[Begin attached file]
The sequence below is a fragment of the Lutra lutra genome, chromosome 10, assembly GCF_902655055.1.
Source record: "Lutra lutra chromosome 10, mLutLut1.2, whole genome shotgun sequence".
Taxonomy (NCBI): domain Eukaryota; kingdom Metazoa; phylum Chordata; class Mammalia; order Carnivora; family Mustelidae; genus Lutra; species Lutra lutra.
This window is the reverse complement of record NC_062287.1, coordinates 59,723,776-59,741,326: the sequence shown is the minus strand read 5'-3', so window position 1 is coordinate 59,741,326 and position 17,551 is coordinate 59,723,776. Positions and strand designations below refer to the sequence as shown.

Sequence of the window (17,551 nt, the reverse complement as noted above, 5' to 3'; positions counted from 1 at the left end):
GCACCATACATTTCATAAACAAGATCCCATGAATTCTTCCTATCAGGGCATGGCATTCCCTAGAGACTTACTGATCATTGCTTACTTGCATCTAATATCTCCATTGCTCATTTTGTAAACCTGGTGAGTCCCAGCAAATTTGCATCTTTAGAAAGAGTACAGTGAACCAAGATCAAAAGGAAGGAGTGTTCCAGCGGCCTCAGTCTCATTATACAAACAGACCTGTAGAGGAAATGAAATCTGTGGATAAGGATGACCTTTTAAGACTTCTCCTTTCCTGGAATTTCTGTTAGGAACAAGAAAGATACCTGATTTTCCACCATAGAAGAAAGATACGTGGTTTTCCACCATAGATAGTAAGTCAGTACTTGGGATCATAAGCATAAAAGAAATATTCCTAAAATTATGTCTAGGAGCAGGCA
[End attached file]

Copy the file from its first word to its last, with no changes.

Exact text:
The sequence below is a fragment of the Lutra lutra genome, chromosome 10, assembly GCF_902655055.1.
Source record: "Lutra lutra chromosome 10, mLutLut1.2, whole genome shotgun sequence".
Taxonomy (NCBI): domain Eukaryota; kingdom Metazoa; phylum Chordata; class Mammalia; order Carnivora; family Mustelidae; genus Lutra; species Lutra lutra.
This window is the reverse complement of record NC_062287.1, coordinates 59,723,776-59,741,326: the sequence shown is the minus strand read 5'-3', so window position 1 is coordinate 59,741,326 and position 17,551 is coordinate 59,723,776. Positions and strand designations below refer to the sequence as shown.

Sequence of the window (17,551 nt, the reverse complement as noted above, 5' to 3'; positions counted from 1 at the left end):
GCACCATACATTTCATAAACAAGATCCCATGAATTCTTCCTATCAGGGCATGGCATTCCCTAGAGACTTACTGATCATTGCTTACTTGCATCTAATATCTCCATTGCTCATTTTGTAAACCTGGTGAGTCCCAGCAAATTTGCATCTTTAGAAAGAGTACAGTGAACCAAGATCAAAAGGAAGGAGTGTTCCAGCGGCCTCAGTCTCATTATACAAACAGACCTGTAGAGGAAATGAAATCTGTGGATAAGGATGACCTTTTAAGACTTCTCCTTTCCTGGAATTTCTGTTAGGAACAAGAAAGATACCTGATTTTCCACCATAGAAGAAAGATACGTGGTTTTCCACCATAGATAGTAAGTCAGTACTTGGGATCATAAGCATAAAAGAAATATTCCTAAAATTATGTCTAGGAGCAGGCA